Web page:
Meet the Kiwi, A Flightless Bird

For millions of year, there were predators in the air and no terristial mammals. Therefore, this species adapted to living on the ground.
Meet the Kiwi, A Flightless Bird

Last update: 17 October, 2018

Many people have described the fauna of Oceania as strange. One of these strange animals is the kiwi which is a flightless bird with feathers that look like a coat of fur.  Also, this creature has whiskers and no tail along with a unique beak that’s long and slender because it has its nostrils at the tip.

A National Bird

Although its name reminds us of a fruit, this flights bird was declared as the national bird of New Zealand. 

It’s an endemic species to this country, and has lived there for thousands of years. However, some studies show that despite its small size, it’s related to the extinct, gigantic elephant bird of Madagascar. 

Perhaps the non-existence of mammals– with the exception of bats– until man’s arrival, and the isolation of this part of the planet, caused this animal to have such strange traits. Therefore, during millions of years  the kiwi adapted to living on the ground without having any terrestrial predators. 

Meet the kiwi, a flightless bird that doesn’t fly that;s considered to be the national bird of New Zealand. 

The Kiwi isn’t a Mammal, but…

A member of the Apterygidae (meaning “without wings”) family, the kiwi belongs to a genus of paleognathous birds that contains five species differing in size and plumage color. Their height is between 25 and 45 cm and they weigh ranges between 1.3 and 3.3 kilograms. Also, females are bigger than males.


In addition, like all birds in the ratites group — the birds that don’t fly– they have a flat sternum. Therefore, these birds don’t have the muscular structure to make flight possible. Although people think the kiwi doesn’t have any wings, it does have them. However, they are very small. They measure about three cm long and are close to their bodies, which makes it difficult to see them at first glance.

On the other hand, their legs are very strong and muscular, and they make up a third of their body weight. The kiwi has bone marrow because it doesn’t need a light skeleton that’s meant for flying. It has four padded talons that help them run very fast.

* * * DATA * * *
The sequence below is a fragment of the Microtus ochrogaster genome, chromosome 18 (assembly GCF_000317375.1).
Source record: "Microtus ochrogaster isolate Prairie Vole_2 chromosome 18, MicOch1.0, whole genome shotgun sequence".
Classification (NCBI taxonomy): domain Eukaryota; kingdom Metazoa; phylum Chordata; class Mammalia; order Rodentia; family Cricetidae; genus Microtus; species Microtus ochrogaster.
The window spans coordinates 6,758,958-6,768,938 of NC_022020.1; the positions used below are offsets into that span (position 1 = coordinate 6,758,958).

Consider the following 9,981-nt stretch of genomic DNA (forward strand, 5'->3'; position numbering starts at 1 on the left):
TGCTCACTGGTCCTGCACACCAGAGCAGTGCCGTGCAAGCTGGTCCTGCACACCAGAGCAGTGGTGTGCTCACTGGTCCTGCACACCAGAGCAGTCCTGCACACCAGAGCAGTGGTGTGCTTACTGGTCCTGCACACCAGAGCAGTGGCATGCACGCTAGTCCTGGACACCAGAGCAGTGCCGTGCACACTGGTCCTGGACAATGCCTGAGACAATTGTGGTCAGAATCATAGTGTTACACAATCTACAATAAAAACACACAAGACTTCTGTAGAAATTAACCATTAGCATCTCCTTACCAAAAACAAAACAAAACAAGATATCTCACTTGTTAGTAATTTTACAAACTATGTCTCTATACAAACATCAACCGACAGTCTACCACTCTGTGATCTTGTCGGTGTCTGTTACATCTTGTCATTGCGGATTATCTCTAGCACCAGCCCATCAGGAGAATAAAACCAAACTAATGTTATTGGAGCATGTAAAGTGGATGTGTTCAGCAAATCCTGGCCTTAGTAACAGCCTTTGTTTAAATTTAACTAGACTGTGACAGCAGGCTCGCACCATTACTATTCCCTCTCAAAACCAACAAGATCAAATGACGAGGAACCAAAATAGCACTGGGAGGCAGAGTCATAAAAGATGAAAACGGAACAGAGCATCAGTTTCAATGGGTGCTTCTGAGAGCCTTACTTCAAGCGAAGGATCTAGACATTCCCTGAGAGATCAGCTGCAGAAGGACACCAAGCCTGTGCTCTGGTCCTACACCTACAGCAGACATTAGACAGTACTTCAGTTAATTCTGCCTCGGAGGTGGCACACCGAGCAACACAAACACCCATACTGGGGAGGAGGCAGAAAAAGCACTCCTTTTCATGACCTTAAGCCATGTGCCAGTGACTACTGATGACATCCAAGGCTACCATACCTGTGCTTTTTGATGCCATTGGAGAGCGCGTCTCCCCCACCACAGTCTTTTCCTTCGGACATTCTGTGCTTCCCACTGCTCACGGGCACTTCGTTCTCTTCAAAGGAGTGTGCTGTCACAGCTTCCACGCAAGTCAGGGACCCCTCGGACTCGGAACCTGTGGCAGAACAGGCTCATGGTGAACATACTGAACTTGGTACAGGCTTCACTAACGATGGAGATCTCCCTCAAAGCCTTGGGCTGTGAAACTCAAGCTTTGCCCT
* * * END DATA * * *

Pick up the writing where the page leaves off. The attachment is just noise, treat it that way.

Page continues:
Plus, they use their legs can be used as powerful weapons to fight or defend themselves. Although some people consider them as timid and fragile, these birds are very territorial and aggressive. 

More details about the kiwi, the flightless bird

Another strange fact about the kiwi is its body temperature, which is lower than most of its winged relatives. Actually, it’s closer to a mammal’s. It can vary between 98.6 and 46.4 degrees Fahrenheit.

Perhaps due to being a nocturnal animal, the kiwi relies mostly on its sense of smell and sensitive, cat-like whiskers, located on their face and around the base of their beak. Strangely enough, most birds rely on their sight but kiwis use their whiskers probably to make it easy for them to get around in the dark.

Also, it has a fairly developed sense of hearing, and very visible hearing openings. On the other hand, the “hairy” look of its feathers is because they lack filaments.

Likewise, the different patterns on their plumage allow these birds to camouflage well into their habitat, which is good for keeping the safe from aerial predators.

A Kiwi

Monogamous Birds that Lay Enormous Eggs

This animal is also strange when it comes to reproducing and raising chicks. Most birds have one ovary, but the kiwi has two. The female usually lays a single, huge egg. At most, she lays two, and their size equals 20% of her body. 

The male will usually incubate the egg for about 10 weeks until a feathered chick hatch. As of hatching from the egg, kiwi chicks already know how to fend for themselves. They don’t stay in the nest for more than a week, and their parents feed them occasionally because their eggs provide them with nutrients to feed on.

The kiwi is a monogamous bird, which means that kiwi couples stay with each other for life. They build their nests in dens that were dug up by using their powerful claws. 

Habitat and Diet

The kiwi can live in several types of habitat. Then can live in snow-capped mountains, coastal dunes, moss-covered forests, and even in grasslands. You can go to all of these places and here these birds singing away during the night.

A kiwi walking on some dried leaves in the shade

It’s not usually to spot a kiwi during the day, not due to hiding from all of the predators in the air, but because there the underground invertebrates they eat are closer to the surface at night.

In any case, it’s an omnivorous bird that eats worms, berries, seeds, leaves, and some insects.

The Kiwi is in Danger of Extinction

The kiwi has a life expectancy of between 10 to 15 years. However, today it is in danger of extinction. Fortunately, more and more areas are reversed to protect them.

However, since man populated the islands and introduced different kinds of mammals, their predators have increased. Today, besides eagles and hawks, there are cats, ferrets, and even dogs. The destruction of their natural habitat also affects their survival.

In areas where predators are controlled, half of the chicks survive. Outside these areas, 95% of these birds die before reaching breeding age.


This text is provided for informational purposes only and does not replace consultation with a professional. If in doubt, consult your specialist.